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Pediatr Rheumatol Online J. 2019 Jul 15;17(1):43. doi: 10.1186/s12969-019-0350-5.

Developing comparative effectiveness studies for a rare, understudied pediatric disease: lessons learned from the CARRA juvenile localized scleroderma consensus treatment plan pilot study.

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Joseph M. Sanzari Children's Hospital, Hackensack University Medical Center, Imus PC337, 30 Prospect Ave, Hackensack, NJ, 07061, USA.
Hackensack Meridian School of Medicine at Seton Hall University, Clifton, NJ, USA.
University of Colorado- Denver and Children's Hospital Colorado, Denver, CO, USA.
University of Toronto and The Hospital for Sick Children, Toronto, Canada.
Children's Mercy, Kansas City, MO, USA.
Texas Scottish Rite Hospital and UT Southwestern, Dallas, TX, USA.
Mayo Clinic, Rochester, MN, USA.
Duke University School of Medicine, Durham, NC, USA.
University of Iowa Stead Family Children's Hospital, Iowa City, IA, USA.
Boston Children's Hospital, Boston, MA, USA.
UPMC Children's Hospital of Pittsburgh, Pittsburgh, PA, USA.
University of Iowa Carver College of Medicine, Iowa City, IA, USA.
Rutgers School of Public Health, Rutgers University, Newark, NJ, USA.
The Ohio State University and Nationwide Children's Hospital, Columbus, OH, USA.



We designed and initiated a pilot comparative effectiveness study for juvenile localized scleroderma (jLS), for which there is limited evidence on best therapy. We evaluated the process we used, in relation to the specific protocol and to the general task of identifying strategies for implementing studies in rare pediatric diseases.


This was a prospective, multi-center, observational cohort study of 50 jLS patients initiating treatment, designed and conducted by the jLS group of the Childhood Arthritis and Rheumatology Research Alliance (CARRA) from 2012 to 2015. A series of virtual and physical meetings were held to design the study, standardize clinical assessments, generate and refine disease activity and damage measures, and monitor the study. Patients were initiated on one of three standardized methotrexate-based treatment regimens (consensus treatment plans, CTPs) and monitored for 1 year. An optional bio-banking sub-study was included.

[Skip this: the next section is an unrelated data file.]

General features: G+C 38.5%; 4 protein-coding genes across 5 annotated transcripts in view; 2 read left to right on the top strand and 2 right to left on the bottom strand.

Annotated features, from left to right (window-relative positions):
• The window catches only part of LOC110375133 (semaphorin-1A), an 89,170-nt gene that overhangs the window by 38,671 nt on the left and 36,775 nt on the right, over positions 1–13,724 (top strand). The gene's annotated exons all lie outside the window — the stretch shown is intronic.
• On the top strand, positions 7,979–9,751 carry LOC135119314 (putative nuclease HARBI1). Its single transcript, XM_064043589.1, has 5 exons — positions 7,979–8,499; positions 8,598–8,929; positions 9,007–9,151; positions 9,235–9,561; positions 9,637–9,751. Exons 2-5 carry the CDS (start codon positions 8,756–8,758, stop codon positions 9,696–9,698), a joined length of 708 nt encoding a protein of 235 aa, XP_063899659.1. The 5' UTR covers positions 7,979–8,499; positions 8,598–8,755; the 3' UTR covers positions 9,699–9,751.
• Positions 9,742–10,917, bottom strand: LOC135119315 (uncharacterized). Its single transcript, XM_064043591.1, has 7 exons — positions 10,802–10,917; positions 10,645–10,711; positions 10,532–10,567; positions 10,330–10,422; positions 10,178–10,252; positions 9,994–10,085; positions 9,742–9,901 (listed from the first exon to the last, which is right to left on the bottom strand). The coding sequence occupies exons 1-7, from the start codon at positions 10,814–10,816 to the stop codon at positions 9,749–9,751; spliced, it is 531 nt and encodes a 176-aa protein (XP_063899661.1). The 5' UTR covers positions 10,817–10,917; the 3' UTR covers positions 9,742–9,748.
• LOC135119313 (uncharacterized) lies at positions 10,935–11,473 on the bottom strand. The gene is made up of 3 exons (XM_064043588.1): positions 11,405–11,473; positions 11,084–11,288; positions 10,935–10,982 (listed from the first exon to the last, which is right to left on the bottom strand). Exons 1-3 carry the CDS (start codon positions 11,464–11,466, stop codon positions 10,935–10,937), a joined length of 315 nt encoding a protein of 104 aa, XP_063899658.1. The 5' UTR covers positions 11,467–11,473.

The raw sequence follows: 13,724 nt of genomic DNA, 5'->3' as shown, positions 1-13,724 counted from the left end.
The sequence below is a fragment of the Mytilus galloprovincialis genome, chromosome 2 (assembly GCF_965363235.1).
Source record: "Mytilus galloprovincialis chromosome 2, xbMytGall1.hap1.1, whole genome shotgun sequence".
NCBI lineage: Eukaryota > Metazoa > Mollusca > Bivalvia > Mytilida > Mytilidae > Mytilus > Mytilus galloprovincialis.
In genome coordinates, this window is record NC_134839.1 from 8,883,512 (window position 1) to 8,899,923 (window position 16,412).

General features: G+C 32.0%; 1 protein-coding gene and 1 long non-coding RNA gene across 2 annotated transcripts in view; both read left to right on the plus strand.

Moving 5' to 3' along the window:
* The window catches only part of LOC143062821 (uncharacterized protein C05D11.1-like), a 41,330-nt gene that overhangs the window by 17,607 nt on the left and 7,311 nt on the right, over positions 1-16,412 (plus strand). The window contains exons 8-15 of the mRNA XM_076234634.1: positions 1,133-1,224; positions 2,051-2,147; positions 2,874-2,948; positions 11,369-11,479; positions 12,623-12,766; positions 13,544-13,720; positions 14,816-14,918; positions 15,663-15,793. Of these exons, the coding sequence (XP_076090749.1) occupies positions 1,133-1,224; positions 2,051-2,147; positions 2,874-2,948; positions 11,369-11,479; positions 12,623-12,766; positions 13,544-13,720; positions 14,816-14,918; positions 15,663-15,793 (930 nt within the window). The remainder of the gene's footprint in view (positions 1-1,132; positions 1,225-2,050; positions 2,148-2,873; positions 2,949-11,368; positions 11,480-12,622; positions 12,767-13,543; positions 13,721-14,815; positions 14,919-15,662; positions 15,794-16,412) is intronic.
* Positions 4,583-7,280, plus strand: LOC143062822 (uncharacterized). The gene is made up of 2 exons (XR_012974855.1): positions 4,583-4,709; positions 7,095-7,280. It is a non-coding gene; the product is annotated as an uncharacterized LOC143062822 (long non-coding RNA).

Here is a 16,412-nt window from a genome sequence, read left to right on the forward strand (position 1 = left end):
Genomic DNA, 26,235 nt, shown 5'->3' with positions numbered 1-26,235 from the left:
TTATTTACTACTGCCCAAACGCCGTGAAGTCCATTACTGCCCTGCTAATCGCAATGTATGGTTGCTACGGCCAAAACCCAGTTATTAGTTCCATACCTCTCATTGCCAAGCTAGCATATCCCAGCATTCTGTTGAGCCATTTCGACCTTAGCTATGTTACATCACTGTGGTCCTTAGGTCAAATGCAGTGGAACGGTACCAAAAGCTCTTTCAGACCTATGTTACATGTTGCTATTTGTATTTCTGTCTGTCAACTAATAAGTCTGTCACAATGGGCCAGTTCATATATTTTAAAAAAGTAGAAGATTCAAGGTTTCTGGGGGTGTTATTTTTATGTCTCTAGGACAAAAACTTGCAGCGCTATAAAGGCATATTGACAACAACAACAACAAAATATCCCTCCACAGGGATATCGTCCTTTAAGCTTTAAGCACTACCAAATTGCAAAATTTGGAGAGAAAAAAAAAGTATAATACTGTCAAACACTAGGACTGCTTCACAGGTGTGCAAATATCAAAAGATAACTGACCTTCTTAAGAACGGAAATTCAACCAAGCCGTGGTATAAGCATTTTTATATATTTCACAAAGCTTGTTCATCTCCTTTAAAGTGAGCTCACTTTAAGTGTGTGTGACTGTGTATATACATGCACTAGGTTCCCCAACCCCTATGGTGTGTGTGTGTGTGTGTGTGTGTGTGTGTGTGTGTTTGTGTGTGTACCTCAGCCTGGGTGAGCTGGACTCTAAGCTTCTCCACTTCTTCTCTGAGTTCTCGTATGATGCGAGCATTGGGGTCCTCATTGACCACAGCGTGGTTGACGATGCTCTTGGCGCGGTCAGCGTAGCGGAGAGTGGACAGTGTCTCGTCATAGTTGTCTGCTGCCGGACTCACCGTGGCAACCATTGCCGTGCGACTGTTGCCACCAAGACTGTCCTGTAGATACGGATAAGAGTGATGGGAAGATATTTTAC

The target enrollment of 50 patients was achieved over 26 months at 10 sites, with patients enrolled into all CTPs. Enrolled patients were typical for jLS. Study eligibility criteria were found to perform well, capturing patients thought appropriate for treatment studies. Minor modifications to the eligibility criteria, primarily to facilitate recruitment for future studies, were discussed with consensus agreement reached on them by the jLS group. There were marked differences in site preferences for specific CTPs, with half the sites treating all their patients with the same CTP. Most patients (88%) completed the study, and 68% participated in the bio-banking substudy.


We demonstrate the feasibility of our approach for conducting comparative effectiveness research in a rare pediatric disease. Multi-center collaboration by dedicated investigators who met regularly was a key factor in the success of this project. Other factors that facilitate these studies include having a sufficient number of investigators to enroll in each regimen, and streamlining study approval and management.


Assessment tools; Comparative effectiveness trial; Consensus treatment plan; Corticosteroids; Juvenile localized scleroderma; Methotrexate; Study design

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